I had the pleasure of featuring Ronie Kendig on the blog in May last year when Talon, the second instalment in the “Breed Apart” series released. Beowulf: Explosions Detective Dog, the final piece in the puzzle, has recently launched. Ronie was kind enough in her very busy schedule to answer some questions I posed her.
As you are likely to be aware I do read a lot of books and I thought a good way of wrapping up 2013 was to highlight some of my favourites.
Before I do that I thought I’d share some of my reading stats. (I borrowed this idea from Katie Weiland, one of my favourite writing instructors).
Books Read – 93 (2012 – 75)
Fiction to Non-fiction ratio – 27: 66
Paper to ebook ratio – 48: 45
(this surprised me. Majority of the ebooks fall into the non-fiction category)
Top Categories – Christian self-development (23 books), Christian fiction (20), Devotional (12), Secular non-fiction (12), Writing & Marketing (9), Bible commentary (9).
This is a very different Matthew Reilly novel. There’s no Scarecrow, nor Jack West. There is also no hero saving the world with moments to spare from some global calamity.
But don’t let that stop you from reading it as this is Matthew Reilly at his story telling best.
We meet Bess, the young 13 year old daughter of Anne Boleyn & Henry VIII, who goes to Constantinople with her teacher, Roger Ascham, to witness the inaugural World Chess Tournament hosted by the Sultan. Soon after arriving, a prominent Cardinal from the Catholic entourage is found murdered. The Sultan engages Ascham to investigate the murder. In the process of the investigation, conducted in the background to the tournament, further murders are perpetrated to add to the intrigue.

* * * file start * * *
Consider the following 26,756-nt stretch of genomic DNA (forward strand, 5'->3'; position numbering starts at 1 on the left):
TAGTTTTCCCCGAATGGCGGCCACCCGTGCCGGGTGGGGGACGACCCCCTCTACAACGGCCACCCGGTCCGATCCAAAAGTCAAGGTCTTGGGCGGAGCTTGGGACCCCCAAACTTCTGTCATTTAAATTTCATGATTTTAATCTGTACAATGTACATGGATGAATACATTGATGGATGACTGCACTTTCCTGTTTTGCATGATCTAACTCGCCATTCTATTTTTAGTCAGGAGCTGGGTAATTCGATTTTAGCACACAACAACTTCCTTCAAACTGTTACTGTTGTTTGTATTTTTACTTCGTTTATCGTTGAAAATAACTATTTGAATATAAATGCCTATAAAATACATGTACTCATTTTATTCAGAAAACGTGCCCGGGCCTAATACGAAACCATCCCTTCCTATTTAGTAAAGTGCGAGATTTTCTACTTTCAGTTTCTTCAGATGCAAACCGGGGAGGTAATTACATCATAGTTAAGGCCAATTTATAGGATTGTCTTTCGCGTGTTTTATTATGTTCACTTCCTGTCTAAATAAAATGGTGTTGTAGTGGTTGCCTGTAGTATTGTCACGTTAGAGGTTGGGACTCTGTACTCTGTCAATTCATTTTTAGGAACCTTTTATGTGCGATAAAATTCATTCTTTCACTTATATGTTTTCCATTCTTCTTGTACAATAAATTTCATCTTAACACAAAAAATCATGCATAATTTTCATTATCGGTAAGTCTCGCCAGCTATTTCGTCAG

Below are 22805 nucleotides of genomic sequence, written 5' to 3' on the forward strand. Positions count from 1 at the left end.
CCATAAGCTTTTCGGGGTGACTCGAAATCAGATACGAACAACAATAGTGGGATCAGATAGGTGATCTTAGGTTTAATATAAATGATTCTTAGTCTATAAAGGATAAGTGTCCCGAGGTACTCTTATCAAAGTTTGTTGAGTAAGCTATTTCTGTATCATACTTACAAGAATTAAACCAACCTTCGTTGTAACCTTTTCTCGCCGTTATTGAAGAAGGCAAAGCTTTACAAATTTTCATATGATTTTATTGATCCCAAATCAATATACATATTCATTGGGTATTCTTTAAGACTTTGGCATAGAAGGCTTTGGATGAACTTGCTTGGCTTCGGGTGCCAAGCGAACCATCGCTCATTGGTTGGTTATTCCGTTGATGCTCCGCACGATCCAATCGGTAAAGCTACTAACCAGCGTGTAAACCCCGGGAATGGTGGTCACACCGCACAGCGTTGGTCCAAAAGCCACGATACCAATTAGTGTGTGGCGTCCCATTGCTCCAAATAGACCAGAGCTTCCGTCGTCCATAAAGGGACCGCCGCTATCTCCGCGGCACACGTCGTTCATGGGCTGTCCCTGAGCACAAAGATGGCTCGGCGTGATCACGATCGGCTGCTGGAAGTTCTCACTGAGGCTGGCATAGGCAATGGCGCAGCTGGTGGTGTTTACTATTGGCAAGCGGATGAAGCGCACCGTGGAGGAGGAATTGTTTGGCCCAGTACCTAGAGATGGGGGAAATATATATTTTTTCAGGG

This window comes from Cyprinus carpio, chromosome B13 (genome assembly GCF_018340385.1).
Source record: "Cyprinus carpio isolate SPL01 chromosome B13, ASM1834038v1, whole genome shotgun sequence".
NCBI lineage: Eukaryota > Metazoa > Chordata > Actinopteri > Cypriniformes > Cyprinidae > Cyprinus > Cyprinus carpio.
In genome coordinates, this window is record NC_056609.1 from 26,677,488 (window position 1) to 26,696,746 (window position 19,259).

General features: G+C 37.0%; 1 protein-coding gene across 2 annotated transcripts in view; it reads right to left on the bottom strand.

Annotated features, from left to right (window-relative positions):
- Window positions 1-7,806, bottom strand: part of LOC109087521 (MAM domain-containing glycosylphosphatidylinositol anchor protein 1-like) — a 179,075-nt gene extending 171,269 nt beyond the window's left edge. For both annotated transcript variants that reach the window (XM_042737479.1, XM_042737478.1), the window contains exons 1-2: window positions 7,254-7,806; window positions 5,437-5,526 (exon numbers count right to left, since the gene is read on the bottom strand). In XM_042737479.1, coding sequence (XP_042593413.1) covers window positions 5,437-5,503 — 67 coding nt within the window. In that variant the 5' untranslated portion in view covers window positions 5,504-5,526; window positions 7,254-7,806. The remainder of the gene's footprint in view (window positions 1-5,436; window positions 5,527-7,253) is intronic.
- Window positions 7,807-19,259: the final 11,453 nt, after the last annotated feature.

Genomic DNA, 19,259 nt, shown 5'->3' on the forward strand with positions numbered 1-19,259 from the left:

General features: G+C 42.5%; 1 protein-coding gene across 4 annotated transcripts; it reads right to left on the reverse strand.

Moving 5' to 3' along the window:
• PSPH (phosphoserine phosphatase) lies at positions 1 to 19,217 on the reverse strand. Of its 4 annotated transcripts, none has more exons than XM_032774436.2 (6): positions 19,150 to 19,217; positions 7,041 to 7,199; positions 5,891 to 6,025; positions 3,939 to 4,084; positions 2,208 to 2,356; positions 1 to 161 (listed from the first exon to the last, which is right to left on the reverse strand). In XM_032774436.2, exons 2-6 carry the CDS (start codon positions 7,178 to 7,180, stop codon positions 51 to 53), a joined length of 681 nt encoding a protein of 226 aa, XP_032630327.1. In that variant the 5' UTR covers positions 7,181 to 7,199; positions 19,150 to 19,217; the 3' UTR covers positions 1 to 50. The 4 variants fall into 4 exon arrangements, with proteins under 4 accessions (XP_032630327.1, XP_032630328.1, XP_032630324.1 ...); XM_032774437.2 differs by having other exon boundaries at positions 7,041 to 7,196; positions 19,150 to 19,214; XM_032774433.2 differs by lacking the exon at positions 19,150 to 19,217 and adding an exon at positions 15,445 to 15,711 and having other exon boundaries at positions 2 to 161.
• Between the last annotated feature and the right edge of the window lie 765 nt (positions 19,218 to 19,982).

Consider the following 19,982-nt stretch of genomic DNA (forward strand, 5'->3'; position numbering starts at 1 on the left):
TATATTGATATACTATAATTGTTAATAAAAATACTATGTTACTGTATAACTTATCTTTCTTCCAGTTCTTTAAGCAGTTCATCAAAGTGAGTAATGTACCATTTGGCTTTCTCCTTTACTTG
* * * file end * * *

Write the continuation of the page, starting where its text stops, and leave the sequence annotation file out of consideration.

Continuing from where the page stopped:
Meanwhile, Bess’s friendly older companion Elsie seeks to win herself a Prince, the son of the Sultan. She spends her nights on various nocturnal exploits which she regales in full detail to Bess the following morning. Yes, this novel features sex, which to his credit, Reilly points out at in his “Author Note” at the beginning of the book stating it to be for mature readers only.
The tournament, the investigation and Elsie’s ambition are all drawn together at the end. There was a degree of predictability which is not typical in a Reilly novel, however, the power of the novel is in Bess’s coming of age story line.
Bess, of course, matures into Elizabeth I, and one of the wonderful aspects of the novel was the fictionalising elements of real people. Fundamentally, this is a story about Bess, and Reilly courageously explores how the experiences in her youth (namely this fictional one) helped mould her into becoming one of Britain’s greatest monarchs. Not to mention that she never married.
Told from Bess’s first person voice, this is a rollicking tale that will delight Reilly’s passionate reader-base as well as introduce new readers to the great story teller that he is.Read More